With more than one million followers, Jovanny Varela-Ferreya operates his popular page under the creed "mental health over every damn thing."
The Artidote is a Facebook page dedicated to discussing difficult thoughts and feelings with art. Run by founder Jovanny Varela-Ferreyra with the ethos of "mental health over every damn thing," it's a welcome antithesis to the sea of self-deprecating and nihilistic memes that fill your feed. Jovanny has created an enormous global community which has rallied to very publicly save at least two people from ending their lives. The most recent was "the girl from Delhi," whose journey back from the brink via the arms of The Artidote's 'SnapThought' project— where people send time-stamped snaps of what's up and where to @theartidote—made international headlines. I caught up with him to talk about mental health and social media.
VICE: Running the Artidote must be pretty heavy, Jovanny. Why do you do it?
Jovanny: Good question. I don't know, yet. When I was 10, my family moved from Guanajuato, Mexico to Chicago, USA. We did not end up living in a Latino, Spanish-speaking community. School for me became a stress-filled environment. I was bullied for being different and, worse, I literally couldn't express to anyone my feelings. This forced me into daily rituals of introspection: I would sit in class, silently watching the world around me, how it worked and how it made me feel. Since I couldn't ask my classmates anything, I inferred their emotions through their body language and expressions. This is where I began to constantly exercise empathy and self-awareness, two of my core values today. They're what I try to cultivate in others through the Artidote.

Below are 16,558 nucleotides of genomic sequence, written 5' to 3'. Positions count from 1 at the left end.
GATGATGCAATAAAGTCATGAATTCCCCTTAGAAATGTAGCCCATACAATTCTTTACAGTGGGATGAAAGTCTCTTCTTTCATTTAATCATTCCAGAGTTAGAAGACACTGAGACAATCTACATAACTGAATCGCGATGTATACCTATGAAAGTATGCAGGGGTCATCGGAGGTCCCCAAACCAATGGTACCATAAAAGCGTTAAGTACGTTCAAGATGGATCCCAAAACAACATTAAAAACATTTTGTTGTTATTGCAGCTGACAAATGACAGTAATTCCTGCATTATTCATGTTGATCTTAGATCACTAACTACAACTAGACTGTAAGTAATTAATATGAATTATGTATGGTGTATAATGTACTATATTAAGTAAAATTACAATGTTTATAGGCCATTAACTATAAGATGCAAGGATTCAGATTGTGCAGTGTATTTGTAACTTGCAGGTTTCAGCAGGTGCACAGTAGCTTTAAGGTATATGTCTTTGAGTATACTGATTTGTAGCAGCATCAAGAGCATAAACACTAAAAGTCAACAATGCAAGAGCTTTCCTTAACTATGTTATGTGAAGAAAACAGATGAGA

How did you get started with all this?
In short, I'm an artist. Having received my BFA in painting from the University of Illinois in Urbana-Champaign, I decided to move to Germany in 2012. I arrived in Berlin without a job or a housing situation, so I knew I was looking for a unicorn in order to "make it." When my family and I immigrated to the US, I saw first hand the challenges of setting up a new life in an unknown world—and I feel that my parents' courage in facing that challenge taught and prepared me for my own immigrant story.
After six months in Berlin, through hard work and dedication, I managed to gain an Editor-in-Chief position of an online arts magazine called Berlin ArtParasites. There I began to play with the way art was shared on social media. I started experimenting with online artwork curation and community management in early 2014. They had only 20,000 followers. When I left a year later, it was well past one million.
Why did you move on and create the Artidote?
At first it was difficult for me to really believe the messages that were flooding my inbox. Messages in which a teenager from the Philippines, for instance, did not jump from a bridge and kill himself because of something that they saw or felt through one of my curated posts. But the messages kept coming in. I soon realised that I had stumbled upon something unseen in social media: vulnerability.
Social media had become a self-congratulatory landscape where we were only sharing our triumphs, lunch pics and cat videos to be "liked" by those in our inner circle, but we were leaving behind other immensely important aspects to our personhood. To make a long story short, I launched the Artidote in May of 2015 to give direction to my curation, this time with a mission statement: a space to story-tell, empathise, bond and heal through art.
What's this "SnapThoughts" thing you have going?